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Recognized as one of America’s great 20th century artists, Romare Bearden is best known for his uniquely textured collages, evoking the history, culture, richness and tension of the African-American experience. Those influential collages were produced largely over a twenty-four year period, from 1964 to his death in 1988. They are found in every major museum collection in the United States, have been widely published. However, Bearden was making art long before 1964, experimenting with various ways of abstracting form.
Romare Bearden: Abstraction at the Neuberger Museum of Art, Purchase College, State University of New York, focuses on the startling body of work Bearden produced throughout the 1950s and early 1960s — fully-abstract watercolors, oil paintings, and mixed media collages. Not only will the exhibition serve as the first public viewing for many of the works, it will also contextualize them within the framework of what Bearden produced both before and after this decade. “The works are striking and fluid, astonishing in their variety and scale,” notes Tracy Fitzpatrick, Director of the Neuberger Museum of Art and curator of the exhibition. Romare Bearden: Abstraction also will provide the first substantive and scholarly examination of this important body of work.
The project is supported in part by an award from the National Endowment for the Arts. Additional support has been provided by Morgan Stanley, the Triennial Adeline Herder Fund for Collage, Ronni Rubin Bolger, ArtsWestchester, with support from the Westchester County Government, the Friends of the Neuberger Museum of Art, and the Purchase College Foundation.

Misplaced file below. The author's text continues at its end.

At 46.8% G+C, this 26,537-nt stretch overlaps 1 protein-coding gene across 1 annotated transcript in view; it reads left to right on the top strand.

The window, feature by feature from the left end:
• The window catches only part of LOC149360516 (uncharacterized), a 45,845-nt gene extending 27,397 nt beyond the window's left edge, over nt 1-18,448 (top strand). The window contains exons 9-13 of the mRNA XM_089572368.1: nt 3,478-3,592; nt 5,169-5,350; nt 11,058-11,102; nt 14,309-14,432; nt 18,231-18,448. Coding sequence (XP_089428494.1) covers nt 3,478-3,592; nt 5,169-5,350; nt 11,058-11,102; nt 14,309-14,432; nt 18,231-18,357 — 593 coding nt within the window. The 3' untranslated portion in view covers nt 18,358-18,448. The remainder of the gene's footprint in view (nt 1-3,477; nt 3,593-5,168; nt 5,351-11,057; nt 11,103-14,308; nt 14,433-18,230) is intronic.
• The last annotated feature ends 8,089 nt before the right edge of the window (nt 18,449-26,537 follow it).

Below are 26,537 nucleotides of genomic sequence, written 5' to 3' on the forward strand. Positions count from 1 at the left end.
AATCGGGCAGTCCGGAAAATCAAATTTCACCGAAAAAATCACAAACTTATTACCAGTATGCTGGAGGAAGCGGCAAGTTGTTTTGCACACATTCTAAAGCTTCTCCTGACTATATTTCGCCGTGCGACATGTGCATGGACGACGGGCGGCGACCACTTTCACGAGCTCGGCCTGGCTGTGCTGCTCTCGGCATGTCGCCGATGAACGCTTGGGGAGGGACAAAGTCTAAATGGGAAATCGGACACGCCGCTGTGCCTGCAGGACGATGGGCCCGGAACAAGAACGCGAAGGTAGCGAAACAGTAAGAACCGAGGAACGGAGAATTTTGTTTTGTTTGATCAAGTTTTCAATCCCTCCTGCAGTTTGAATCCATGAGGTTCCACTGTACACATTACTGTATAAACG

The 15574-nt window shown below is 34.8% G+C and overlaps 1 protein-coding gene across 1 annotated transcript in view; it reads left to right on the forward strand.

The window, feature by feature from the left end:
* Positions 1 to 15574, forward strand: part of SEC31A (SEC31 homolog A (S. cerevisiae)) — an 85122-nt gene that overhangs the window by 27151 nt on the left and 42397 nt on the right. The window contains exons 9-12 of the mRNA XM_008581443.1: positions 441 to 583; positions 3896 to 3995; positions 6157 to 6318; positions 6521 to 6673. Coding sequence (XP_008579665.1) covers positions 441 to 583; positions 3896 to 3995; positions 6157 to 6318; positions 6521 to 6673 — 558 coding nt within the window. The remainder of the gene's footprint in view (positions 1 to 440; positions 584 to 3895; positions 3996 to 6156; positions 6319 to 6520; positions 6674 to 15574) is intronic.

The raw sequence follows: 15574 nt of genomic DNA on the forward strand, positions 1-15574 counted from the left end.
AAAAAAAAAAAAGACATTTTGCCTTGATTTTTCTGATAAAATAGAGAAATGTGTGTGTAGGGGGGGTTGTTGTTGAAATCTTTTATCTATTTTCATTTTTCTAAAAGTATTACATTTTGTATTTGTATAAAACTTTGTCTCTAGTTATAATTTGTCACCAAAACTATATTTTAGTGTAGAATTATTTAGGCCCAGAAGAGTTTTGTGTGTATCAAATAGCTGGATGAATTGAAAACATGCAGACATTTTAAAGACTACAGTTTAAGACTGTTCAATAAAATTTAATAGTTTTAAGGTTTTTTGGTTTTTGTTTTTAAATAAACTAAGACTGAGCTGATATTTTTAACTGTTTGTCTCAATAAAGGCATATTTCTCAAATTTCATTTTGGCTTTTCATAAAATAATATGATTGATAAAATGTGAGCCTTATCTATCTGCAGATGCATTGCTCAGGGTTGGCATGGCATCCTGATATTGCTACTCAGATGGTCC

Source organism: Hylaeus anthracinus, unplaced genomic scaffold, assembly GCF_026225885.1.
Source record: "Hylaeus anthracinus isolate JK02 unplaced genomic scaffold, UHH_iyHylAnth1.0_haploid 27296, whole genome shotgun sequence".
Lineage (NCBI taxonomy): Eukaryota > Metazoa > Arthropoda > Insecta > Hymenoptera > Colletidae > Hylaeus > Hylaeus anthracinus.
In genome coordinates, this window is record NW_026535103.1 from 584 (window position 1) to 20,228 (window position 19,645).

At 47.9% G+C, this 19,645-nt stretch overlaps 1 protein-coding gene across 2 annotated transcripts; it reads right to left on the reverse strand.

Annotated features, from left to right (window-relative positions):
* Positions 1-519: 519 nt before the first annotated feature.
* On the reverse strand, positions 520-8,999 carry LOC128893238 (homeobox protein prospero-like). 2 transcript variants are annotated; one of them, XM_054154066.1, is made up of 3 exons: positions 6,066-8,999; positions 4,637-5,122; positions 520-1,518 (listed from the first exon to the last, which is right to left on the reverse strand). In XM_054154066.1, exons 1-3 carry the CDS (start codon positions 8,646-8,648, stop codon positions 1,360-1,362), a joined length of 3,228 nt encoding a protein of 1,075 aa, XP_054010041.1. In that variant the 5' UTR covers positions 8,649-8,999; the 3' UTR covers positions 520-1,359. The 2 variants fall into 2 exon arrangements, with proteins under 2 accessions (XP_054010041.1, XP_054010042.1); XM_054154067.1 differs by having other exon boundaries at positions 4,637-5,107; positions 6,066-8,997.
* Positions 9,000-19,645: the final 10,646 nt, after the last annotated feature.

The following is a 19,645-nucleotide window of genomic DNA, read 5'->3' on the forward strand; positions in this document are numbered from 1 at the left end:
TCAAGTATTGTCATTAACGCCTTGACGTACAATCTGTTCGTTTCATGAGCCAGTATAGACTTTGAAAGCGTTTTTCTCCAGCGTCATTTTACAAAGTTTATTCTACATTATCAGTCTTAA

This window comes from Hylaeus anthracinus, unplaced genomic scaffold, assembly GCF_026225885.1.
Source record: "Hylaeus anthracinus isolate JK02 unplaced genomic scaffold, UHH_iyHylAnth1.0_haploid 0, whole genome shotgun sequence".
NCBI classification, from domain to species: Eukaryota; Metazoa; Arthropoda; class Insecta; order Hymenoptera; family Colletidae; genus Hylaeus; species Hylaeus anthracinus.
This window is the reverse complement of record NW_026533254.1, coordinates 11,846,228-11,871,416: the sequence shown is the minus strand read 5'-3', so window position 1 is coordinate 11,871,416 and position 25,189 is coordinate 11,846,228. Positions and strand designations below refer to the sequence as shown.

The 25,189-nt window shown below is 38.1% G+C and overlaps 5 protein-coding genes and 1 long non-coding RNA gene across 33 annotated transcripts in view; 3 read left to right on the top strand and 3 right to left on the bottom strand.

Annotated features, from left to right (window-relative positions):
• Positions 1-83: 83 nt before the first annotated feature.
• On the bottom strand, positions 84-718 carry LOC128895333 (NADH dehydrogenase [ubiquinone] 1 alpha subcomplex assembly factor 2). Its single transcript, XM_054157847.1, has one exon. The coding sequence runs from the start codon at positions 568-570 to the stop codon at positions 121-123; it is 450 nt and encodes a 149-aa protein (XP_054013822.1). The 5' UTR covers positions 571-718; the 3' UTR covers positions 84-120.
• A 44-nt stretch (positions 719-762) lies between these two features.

Romare Bearden: Abstraction continues at the Neuberger Museum of Art (735 Anderson Hill Road, Purchase, New York) through December 22, 2017.
“Black infants in America are now more than twice as likely to die as white infants—11.3 per 1,000 black babies, compared with 4.9 per 1,000 white babies, according to the most recent government data—a racial disparity that is actually wider than in 1850, 15 years before the end of slavery, when most black women were…
he ownership of images has a long and nuanced legal history, which has evolved dramatically in recent years as cultural standards and photographic technologies have rapidly advanced
The show, which honors the 50th anniversary of an exhibition history once ignored, continues a series of projects documenting Wilmington’s contemporary art scene.
Renty and his daughter Delia. Renty was an enslaved African, kidnapped from the Congo, sold and forced into slave labor on the South Carolina plantation of B.F. Taylor
What is the relation between possessing a person, possessing their image, and dispossessing their progeny
As a scholar of African American history and photography whose work has focused on the status of violent images in museums and archives, I fully support the validity of Ms. Tamara Lanier’s claim and the amicus brief.
Two K-12 art teachers will each receive a $1,000 cash gift and an additional $500 to put toward classroom art supplies. Nominations are due October 31.
The daguerreotypes of Renty Taylor, Delia, Drana, Alfred, Jack, George Fassena, and Jem remained in an unused storage cabinet until 1975, when it was discovered by an employee of the Peabody Museum.
I am writing in support of the amicus curiae brief submitted by Professor Ariella Aïsha Azoulay of Brown University for the full restitution of the daguerreotypes of Renty Taylor and his daughter Delia, currently held by Harvard University, to their familial descendant, Tamara Lanier.
We cannot be indifferent to the long-lasting effects of photography. The photographs at the center of Lanier v. Harvard are relentless in making Renty and Delia Taylor work and perform as slaves. The pain inflicted on them has not ceased. Photography has the capacity to propagate harm, and we have the moral obligation to interrupt…